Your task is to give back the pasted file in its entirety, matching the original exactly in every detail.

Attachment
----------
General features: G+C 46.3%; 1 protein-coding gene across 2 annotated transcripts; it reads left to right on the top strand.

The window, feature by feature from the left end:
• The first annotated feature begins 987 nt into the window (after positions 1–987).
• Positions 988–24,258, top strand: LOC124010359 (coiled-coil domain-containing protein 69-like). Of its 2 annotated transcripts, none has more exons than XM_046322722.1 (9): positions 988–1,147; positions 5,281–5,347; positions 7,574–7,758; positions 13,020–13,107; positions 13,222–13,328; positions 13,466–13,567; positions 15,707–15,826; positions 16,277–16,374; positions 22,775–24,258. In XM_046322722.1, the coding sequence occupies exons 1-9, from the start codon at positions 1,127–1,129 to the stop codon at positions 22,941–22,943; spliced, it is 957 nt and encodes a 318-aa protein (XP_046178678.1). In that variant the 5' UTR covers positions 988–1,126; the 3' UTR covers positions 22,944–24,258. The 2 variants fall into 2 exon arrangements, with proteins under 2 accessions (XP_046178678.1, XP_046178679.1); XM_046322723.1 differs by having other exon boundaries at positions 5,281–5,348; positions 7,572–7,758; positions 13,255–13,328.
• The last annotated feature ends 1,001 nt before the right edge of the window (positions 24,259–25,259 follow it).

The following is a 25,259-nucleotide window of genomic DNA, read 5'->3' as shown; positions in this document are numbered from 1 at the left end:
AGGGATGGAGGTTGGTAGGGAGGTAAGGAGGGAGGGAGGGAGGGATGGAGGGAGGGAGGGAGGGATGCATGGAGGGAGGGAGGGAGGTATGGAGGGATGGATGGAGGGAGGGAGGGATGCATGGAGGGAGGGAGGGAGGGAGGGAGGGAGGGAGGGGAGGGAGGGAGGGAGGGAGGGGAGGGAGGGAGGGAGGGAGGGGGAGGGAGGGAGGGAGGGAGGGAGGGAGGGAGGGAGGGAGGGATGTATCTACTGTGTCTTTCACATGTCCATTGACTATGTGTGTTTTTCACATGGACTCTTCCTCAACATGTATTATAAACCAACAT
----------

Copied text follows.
General features: G+C 46.3%; 1 protein-coding gene across 2 annotated transcripts; it reads left to right on the top strand.

The window, feature by feature from the left end:
• The first annotated feature begins 987 nt into the window (after positions 1–987).
• Positions 988–24,258, top strand: LOC124010359 (coiled-coil domain-containing protein 69-like). Of its 2 annotated transcripts, none has more exons than XM_046322722.1 (9): positions 988–1,147; positions 5,281–5,347; positions 7,574–7,758; positions 13,020–13,107; positions 13,222–13,328; positions 13,466–13,567; positions 15,707–15,826; positions 16,277–16,374; positions 22,775–24,258. In XM_046322722.1, the coding sequence occupies exons 1-9, from the start codon at positions 1,127–1,129 to the stop codon at positions 22,941–22,943; spliced, it is 957 nt and encodes a 318-aa protein (XP_046178678.1). In that variant the 5' UTR covers positions 988–1,126; the 3' UTR covers positions 22,944–24,258. The 2 variants fall into 2 exon arrangements, with proteins under 2 accessions (XP_046178678.1, XP_046178679.1); XM_046322723.1 differs by having other exon boundaries at positions 5,281–5,348; positions 7,572–7,758; positions 13,255–13,328.
• The last annotated feature ends 1,001 nt before the right edge of the window (positions 24,259–25,259 follow it).

The following is a 25,259-nucleotide window of genomic DNA, read 5'->3' as shown; positions in this document are numbered from 1 at the left end:
AGGGATGGAGGTTGGTAGGGAGGTAAGGAGGGAGGGAGGGAGGGATGGAGGGAGGGAGGGAGGGATGCATGGAGGGAGGGAGGGAGGTATGGAGGGATGGATGGAGGGAGGGAGGGATGCATGGAGGGAGGGAGGGAGGGAGGGAGGGAGGGAGGGGAGGGAGGGAGGGAGGGAGGGGAGGGAGGGAGGGAGGGAGGGGGAGGGAGGGAGGGAGGGAGGGAGGGAGGGAGGGAGGGAGGGATGTATCTACTGTGTCTTTCACATGTCCATTGACTATGTGTGTTTTTCACATGGACTCTTCCTCAACATGTATTATAAACCAACAT